Shares of DryShips plunged on Friday morning and were down 21% at 11:15 a.m. EST. This decline was the continuation of the stock’s recent dive, with it down more than 70% over the past five trading days. The only recent news is the completion of another stock split, which seemed to give sellers another reason to abandon ship.
Dryships’ stock has done nothing but sink this year. Driving that downdraft was the closing of the company’s new $200 million credit facility with its founder to shore up its finances and the subsequent decision to immediately put that liquidity to work on another buying binge. Suffice it to say, investors loathe the company’s decision to use virtually all its new-found liquidity to diversify.
That said, the decision does have some merit given that the vessels it intends to acquire are all under long-term time charters with creditworthy customers, which should lock in a steady stream of cash flow. That certainly has been the case for shippers with similar business models like Teekay LNG Partners (NYSE: TGP) and GasLog (NYSE: GLOG):
Contrast that with DryShips, which has experienced tremendous volatility in revenue and cash flow over the past year. Driving the decline is that DryShips leases the bulk of its vessels at short-term spot market prices, which fluctuate greatly due to market conditions. Meanwhile, most of the vessels owned by Teekay LNG Partners and GasLog are under long-term contract, which secures their revenue and cash flow.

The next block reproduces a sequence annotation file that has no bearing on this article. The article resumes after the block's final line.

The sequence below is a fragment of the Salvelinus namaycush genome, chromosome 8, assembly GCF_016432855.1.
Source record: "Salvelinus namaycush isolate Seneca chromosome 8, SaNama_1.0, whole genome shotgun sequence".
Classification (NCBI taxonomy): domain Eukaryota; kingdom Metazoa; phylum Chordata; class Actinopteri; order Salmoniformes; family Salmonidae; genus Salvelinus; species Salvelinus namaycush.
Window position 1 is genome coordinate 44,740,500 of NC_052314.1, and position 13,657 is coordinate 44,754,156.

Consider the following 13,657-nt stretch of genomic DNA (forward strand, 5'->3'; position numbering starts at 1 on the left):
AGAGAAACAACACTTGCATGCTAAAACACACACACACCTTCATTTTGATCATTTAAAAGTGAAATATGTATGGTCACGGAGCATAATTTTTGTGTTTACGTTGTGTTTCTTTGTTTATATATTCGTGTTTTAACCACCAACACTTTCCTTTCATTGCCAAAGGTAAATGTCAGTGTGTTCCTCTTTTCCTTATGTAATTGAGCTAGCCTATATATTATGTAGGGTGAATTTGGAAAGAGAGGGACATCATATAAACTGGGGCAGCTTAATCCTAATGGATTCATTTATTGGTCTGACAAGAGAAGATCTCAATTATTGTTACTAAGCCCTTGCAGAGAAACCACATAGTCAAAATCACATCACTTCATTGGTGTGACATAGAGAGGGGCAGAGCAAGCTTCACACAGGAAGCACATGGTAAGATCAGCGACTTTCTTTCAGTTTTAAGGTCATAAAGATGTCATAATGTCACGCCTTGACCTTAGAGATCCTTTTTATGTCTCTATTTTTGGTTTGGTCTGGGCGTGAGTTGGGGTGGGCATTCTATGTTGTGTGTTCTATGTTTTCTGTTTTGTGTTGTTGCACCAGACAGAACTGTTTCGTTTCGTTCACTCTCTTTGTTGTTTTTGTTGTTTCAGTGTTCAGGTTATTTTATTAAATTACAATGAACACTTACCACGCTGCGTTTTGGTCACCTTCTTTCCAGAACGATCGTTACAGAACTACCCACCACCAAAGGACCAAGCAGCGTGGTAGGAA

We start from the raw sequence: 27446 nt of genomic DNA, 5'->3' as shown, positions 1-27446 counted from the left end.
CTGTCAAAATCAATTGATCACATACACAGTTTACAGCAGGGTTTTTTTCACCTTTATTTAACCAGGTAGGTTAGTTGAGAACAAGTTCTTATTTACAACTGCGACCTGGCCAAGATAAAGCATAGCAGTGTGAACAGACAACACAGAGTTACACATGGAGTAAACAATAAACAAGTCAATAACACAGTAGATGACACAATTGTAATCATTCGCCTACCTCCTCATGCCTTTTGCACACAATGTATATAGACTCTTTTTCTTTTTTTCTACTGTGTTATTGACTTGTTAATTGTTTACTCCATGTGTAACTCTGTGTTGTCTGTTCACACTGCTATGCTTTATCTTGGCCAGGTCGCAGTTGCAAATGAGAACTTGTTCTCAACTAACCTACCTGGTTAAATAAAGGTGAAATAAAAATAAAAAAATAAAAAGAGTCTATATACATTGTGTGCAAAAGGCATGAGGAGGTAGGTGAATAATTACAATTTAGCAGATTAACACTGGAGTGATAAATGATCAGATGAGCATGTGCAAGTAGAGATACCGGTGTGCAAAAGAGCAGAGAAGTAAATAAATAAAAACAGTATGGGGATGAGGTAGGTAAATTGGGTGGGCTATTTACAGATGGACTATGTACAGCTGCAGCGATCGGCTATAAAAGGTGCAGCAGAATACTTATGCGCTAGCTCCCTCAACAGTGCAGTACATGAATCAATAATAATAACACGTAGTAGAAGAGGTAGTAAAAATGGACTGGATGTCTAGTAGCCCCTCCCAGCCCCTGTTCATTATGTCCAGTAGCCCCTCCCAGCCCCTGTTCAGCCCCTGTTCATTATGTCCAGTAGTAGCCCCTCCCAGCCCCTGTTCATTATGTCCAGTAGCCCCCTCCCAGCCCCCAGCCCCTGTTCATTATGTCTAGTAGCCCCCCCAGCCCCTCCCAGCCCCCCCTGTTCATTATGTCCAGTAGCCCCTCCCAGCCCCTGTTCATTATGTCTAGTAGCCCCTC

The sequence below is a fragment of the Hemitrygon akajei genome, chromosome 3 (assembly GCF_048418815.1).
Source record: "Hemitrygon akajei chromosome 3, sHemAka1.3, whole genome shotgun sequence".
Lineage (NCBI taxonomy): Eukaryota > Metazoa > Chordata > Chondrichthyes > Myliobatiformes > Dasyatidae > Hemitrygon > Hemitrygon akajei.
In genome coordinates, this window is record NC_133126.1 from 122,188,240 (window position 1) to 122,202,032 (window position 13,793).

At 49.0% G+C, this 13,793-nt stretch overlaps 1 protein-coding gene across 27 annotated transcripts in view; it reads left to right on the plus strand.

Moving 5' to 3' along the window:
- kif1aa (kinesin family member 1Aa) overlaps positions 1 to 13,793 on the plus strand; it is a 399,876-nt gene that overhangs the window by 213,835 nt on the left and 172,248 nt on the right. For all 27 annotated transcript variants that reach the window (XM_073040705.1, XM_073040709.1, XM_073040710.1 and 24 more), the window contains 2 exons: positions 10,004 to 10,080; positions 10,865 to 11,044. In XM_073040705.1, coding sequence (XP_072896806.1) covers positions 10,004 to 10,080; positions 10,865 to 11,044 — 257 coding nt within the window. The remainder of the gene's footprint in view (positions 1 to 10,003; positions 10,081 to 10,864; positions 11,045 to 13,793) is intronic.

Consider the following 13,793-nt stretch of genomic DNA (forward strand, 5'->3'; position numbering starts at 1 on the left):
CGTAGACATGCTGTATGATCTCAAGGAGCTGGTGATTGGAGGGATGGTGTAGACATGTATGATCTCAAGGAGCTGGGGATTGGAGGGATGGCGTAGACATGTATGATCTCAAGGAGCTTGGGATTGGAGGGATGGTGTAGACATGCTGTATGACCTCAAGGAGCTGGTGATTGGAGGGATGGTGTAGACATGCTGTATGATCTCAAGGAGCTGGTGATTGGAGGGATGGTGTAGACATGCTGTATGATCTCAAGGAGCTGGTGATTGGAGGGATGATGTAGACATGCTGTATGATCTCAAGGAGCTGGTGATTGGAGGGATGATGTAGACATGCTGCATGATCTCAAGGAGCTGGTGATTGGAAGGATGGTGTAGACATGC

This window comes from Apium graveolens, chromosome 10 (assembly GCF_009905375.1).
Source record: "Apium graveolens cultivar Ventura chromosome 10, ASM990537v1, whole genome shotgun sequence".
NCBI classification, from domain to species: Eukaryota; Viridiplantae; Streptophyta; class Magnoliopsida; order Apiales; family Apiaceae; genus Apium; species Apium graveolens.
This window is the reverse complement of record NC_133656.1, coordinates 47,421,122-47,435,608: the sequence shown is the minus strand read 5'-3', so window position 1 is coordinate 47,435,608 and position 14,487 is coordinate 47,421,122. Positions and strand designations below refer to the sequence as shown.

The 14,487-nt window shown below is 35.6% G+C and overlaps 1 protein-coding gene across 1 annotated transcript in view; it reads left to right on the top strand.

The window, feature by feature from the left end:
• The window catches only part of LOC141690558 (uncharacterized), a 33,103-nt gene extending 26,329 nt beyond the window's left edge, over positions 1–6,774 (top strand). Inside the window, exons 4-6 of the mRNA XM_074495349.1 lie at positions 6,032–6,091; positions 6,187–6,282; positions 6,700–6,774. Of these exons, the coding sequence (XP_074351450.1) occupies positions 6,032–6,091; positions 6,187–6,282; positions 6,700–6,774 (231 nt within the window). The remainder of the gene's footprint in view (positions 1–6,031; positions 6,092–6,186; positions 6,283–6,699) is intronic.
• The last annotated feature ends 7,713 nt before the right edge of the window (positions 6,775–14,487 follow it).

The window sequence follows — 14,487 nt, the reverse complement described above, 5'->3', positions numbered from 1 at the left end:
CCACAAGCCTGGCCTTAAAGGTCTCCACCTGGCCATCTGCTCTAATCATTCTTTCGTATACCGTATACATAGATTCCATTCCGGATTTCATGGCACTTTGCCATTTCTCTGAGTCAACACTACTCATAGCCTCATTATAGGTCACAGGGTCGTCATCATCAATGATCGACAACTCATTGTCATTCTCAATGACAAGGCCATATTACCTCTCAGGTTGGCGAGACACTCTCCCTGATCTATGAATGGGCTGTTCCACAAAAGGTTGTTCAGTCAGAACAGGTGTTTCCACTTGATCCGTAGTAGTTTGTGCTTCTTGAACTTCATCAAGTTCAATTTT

Investors have serious doubts about DryShips’ diversification strategy because it will use up nearly all the company’s precious liquidity. The concern is that it will cause the company to run out of cash before its new ships start generating cash flow. It is a valid fear given that the Baltic Dry Index, which is a proxy for dry bulk shipping rates, has plunged since the beginning of 2017.
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